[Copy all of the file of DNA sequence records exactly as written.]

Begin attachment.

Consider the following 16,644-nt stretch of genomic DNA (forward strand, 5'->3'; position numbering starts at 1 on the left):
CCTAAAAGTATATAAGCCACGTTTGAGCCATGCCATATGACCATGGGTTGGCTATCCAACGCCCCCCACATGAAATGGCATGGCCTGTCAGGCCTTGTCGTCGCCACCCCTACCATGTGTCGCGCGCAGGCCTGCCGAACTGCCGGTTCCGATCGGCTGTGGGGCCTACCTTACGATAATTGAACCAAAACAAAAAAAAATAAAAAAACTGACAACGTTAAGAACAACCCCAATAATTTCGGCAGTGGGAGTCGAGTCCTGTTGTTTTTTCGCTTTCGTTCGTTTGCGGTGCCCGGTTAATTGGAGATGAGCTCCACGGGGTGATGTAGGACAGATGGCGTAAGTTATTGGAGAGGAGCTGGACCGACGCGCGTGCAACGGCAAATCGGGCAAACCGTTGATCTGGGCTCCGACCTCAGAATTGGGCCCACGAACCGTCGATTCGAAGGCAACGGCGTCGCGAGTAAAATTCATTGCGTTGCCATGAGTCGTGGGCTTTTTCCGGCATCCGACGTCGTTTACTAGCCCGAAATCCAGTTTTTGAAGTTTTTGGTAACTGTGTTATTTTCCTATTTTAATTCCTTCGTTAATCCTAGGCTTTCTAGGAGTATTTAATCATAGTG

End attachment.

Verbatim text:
Consider the following 16,644-nt stretch of genomic DNA (forward strand, 5'->3'; position numbering starts at 1 on the left):
CCTAAAAGTATATAAGCCACGTTTGAGCCATGCCATATGACCATGGGTTGGCTATCCAACGCCCCCCACATGAAATGGCATGGCCTGTCAGGCCTTGTCGTCGCCACCCCTACCATGTGTCGCGCGCAGGCCTGCCGAACTGCCGGTTCCGATCGGCTGTGGGGCCTACCTTACGATAATTGAACCAAAACAAAAAAAAATAAAAAAACTGACAACGTTAAGAACAACCCCAATAATTTCGGCAGTGGGAGTCGAGTCCTGTTGTTTTTTCGCTTTCGTTCGTTTGCGGTGCCCGGTTAATTGGAGATGAGCTCCACGGGGTGATGTAGGACAGATGGCGTAAGTTATTGGAGAGGAGCTGGACCGACGCGCGTGCAACGGCAAATCGGGCAAACCGTTGATCTGGGCTCCGACCTCAGAATTGGGCCCACGAACCGTCGATTCGAAGGCAACGGCGTCGCGAGTAAAATTCATTGCGTTGCCATGAGTCGTGGGCTTTTTCCGGCATCCGACGTCGTTTACTAGCCCGAAATCCAGTTTTTGAAGTTTTTGGTAACTGTGTTATTTTCCTATTTTAATTCCTTCGTTAATCCTAGGCTTTCTAGGAGTATTTAATCATAGTG